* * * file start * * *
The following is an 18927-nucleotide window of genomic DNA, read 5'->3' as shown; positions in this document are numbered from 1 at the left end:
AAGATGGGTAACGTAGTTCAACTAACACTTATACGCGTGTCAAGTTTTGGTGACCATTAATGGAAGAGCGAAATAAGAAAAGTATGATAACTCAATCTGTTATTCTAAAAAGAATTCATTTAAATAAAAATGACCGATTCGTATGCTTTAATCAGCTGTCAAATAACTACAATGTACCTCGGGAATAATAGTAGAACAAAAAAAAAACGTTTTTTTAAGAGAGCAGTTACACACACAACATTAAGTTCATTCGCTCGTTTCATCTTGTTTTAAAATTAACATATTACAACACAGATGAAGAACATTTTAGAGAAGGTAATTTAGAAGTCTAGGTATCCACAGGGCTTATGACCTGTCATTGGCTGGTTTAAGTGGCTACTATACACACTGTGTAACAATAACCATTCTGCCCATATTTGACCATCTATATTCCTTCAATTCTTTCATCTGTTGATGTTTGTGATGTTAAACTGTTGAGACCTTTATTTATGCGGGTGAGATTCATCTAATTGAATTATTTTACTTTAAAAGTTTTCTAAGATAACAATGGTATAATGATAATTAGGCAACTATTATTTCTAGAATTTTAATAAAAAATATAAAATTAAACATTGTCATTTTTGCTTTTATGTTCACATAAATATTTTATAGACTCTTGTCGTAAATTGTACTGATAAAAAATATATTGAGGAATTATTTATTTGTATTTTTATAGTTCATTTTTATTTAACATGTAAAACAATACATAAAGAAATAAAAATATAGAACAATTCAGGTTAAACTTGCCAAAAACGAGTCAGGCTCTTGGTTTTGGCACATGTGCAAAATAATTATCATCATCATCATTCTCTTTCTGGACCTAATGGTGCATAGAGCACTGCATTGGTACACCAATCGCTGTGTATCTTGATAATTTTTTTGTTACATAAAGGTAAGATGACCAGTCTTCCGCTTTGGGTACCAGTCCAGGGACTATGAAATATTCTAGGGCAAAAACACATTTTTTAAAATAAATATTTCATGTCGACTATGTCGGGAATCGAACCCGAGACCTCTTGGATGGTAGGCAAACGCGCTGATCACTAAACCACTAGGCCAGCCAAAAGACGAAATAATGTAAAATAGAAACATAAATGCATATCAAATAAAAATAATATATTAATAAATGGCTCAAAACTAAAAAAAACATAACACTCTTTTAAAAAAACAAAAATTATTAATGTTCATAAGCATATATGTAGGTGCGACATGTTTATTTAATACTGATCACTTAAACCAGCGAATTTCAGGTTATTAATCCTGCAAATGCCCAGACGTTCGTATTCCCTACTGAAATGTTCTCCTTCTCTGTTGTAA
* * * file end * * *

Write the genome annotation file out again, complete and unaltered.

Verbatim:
The following is an 18927-nucleotide window of genomic DNA, read 5'->3' as shown; positions in this document are numbered from 1 at the left end:
AAGATGGGTAACGTAGTTCAACTAACACTTATACGCGTGTCAAGTTTTGGTGACCATTAATGGAAGAGCGAAATAAGAAAAGTATGATAACTCAATCTGTTATTCTAAAAAGAATTCATTTAAATAAAAATGACCGATTCGTATGCTTTAATCAGCTGTCAAATAACTACAATGTACCTCGGGAATAATAGTAGAACAAAAAAAAAACGTTTTTTTAAGAGAGCAGTTACACACACAACATTAAGTTCATTCGCTCGTTTCATCTTGTTTTAAAATTAACATATTACAACACAGATGAAGAACATTTTAGAGAAGGTAATTTAGAAGTCTAGGTATCCACAGGGCTTATGACCTGTCATTGGCTGGTTTAAGTGGCTACTATACACACTGTGTAACAATAACCATTCTGCCCATATTTGACCATCTATATTCCTTCAATTCTTTCATCTGTTGATGTTTGTGATGTTAAACTGTTGAGACCTTTATTTATGCGGGTGAGATTCATCTAATTGAATTATTTTACTTTAAAAGTTTTCTAAGATAACAATGGTATAATGATAATTAGGCAACTATTATTTCTAGAATTTTAATAAAAAATATAAAATTAAACATTGTCATTTTTGCTTTTATGTTCACATAAATATTTTATAGACTCTTGTCGTAAATTGTACTGATAAAAAATATATTGAGGAATTATTTATTTGTATTTTTATAGTTCATTTTTATTTAACATGTAAAACAATACATAAAGAAATAAAAATATAGAACAATTCAGGTTAAACTTGCCAAAAACGAGTCAGGCTCTTGGTTTTGGCACATGTGCAAAATAATTATCATCATCATCATTCTCTTTCTGGACCTAATGGTGCATAGAGCACTGCATTGGTACACCAATCGCTGTGTATCTTGATAATTTTTTTGTTACATAAAGGTAAGATGACCAGTCTTCCGCTTTGGGTACCAGTCCAGGGACTATGAAATATTCTAGGGCAAAAACACATTTTTTAAAATAAATATTTCATGTCGACTATGTCGGGAATCGAACCCGAGACCTCTTGGATGGTAGGCAAACGCGCTGATCACTAAACCACTAGGCCAGCCAAAAGACGAAATAATGTAAAATAGAAACATAAATGCATATCAAATAAAAATAATATATTAATAAATGGCTCAAAACTAAAAAAAACATAACACTCTTTTAAAAAAACAAAAATTATTAATGTTCATAAGCATATATGTAGGTGCGACATGTTTATTTAATACTGATCACTTAAACCAGCGAATTTCAGGTTATTAATCCTGCAAATGCCCAGACGTTCGTATTCCCTACTGAAATGTTCTCCTTCTCTGTTGTAA